I arrived last night for the national conference - no exciting stories to tell about the trip out here, which is just the way I like it. Let me explain a little about the conference - this is quite a large one. I don't have a count yet on the number of presenters, attendees, or panels, but the conference program itself is quite hefty. The academic study of popular culture spun off of the American culture movement back in the late 60s/early 70s. The spin-off was led by scholars who were frustrated with the lack of attention being paid to contemporary events. As it has been put, "Redundant presentations on Melville, Whitman, and Poe were followed by more redundant presentations on Melville, Whitman, and Poe." (I'm paraphrasing, but that's about it.) The two areas of study eventually made their peace and have held joint conferences for decades - the first joint national conference was held in 1971.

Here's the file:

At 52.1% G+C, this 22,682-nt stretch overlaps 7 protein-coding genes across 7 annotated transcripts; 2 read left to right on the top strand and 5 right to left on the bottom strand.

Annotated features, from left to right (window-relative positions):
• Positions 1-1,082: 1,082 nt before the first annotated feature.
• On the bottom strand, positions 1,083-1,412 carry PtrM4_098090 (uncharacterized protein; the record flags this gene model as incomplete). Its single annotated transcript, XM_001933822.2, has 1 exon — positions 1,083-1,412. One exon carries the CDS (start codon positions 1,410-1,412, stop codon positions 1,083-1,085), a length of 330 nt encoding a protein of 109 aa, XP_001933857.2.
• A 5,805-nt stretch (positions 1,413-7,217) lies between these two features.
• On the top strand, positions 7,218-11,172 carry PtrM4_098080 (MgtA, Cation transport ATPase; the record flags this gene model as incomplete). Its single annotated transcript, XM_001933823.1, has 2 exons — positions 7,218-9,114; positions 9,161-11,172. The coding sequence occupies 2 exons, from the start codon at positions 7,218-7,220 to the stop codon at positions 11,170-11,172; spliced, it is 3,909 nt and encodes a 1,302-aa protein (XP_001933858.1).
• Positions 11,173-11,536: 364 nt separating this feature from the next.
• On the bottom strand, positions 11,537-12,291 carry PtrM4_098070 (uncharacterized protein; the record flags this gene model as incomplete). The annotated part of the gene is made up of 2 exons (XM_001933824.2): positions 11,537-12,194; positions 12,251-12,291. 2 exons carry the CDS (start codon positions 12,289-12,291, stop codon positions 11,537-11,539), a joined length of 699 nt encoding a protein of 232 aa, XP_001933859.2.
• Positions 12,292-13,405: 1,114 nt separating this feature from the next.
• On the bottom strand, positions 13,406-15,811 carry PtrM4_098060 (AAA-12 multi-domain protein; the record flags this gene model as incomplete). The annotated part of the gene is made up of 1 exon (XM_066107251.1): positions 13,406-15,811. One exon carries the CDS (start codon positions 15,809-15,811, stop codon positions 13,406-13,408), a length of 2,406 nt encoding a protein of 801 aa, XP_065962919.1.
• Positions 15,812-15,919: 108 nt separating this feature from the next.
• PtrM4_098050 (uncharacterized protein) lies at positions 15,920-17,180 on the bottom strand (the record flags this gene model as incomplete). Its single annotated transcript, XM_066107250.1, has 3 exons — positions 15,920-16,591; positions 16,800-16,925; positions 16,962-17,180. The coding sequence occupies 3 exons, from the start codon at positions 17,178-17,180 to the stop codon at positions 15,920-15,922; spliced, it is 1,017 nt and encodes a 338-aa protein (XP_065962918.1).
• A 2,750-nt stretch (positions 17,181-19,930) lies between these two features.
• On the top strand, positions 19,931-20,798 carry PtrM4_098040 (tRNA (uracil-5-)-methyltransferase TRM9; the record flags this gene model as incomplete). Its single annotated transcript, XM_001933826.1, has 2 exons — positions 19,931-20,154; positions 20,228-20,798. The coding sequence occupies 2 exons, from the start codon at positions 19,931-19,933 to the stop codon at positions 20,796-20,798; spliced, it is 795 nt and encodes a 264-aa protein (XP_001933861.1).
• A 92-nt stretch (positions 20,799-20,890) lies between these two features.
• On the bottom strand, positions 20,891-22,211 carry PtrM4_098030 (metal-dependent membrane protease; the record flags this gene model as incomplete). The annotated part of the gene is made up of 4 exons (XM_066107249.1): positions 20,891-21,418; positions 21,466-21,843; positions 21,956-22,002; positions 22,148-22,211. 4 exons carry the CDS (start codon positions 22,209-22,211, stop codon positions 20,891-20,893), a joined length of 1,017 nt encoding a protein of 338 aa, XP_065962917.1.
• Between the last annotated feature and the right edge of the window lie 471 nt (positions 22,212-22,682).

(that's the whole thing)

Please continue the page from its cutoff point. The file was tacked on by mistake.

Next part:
It's a smorgasbord here. Panels are devoted to just about any aspect of American life you can think of - baseball, Chicano writing, using popular culture in the classroom, rhetoric, history, the role food plays in our lives, and everything in between.
San Francisco is a city that has a special place in the heart and history of America - Mark Twain first used that nom de plume here, Jacks London and Kerouac lived and wrote here, Chinatown provides a peek into a culture very different from my own, Blade Runner and Vertigo were both set here (at very different times, of course). By the way, the movie version of Blade Runner switched the setting to Los Angeles; I don' t know why but I bet someone here can tell me!
More later - I need to check in.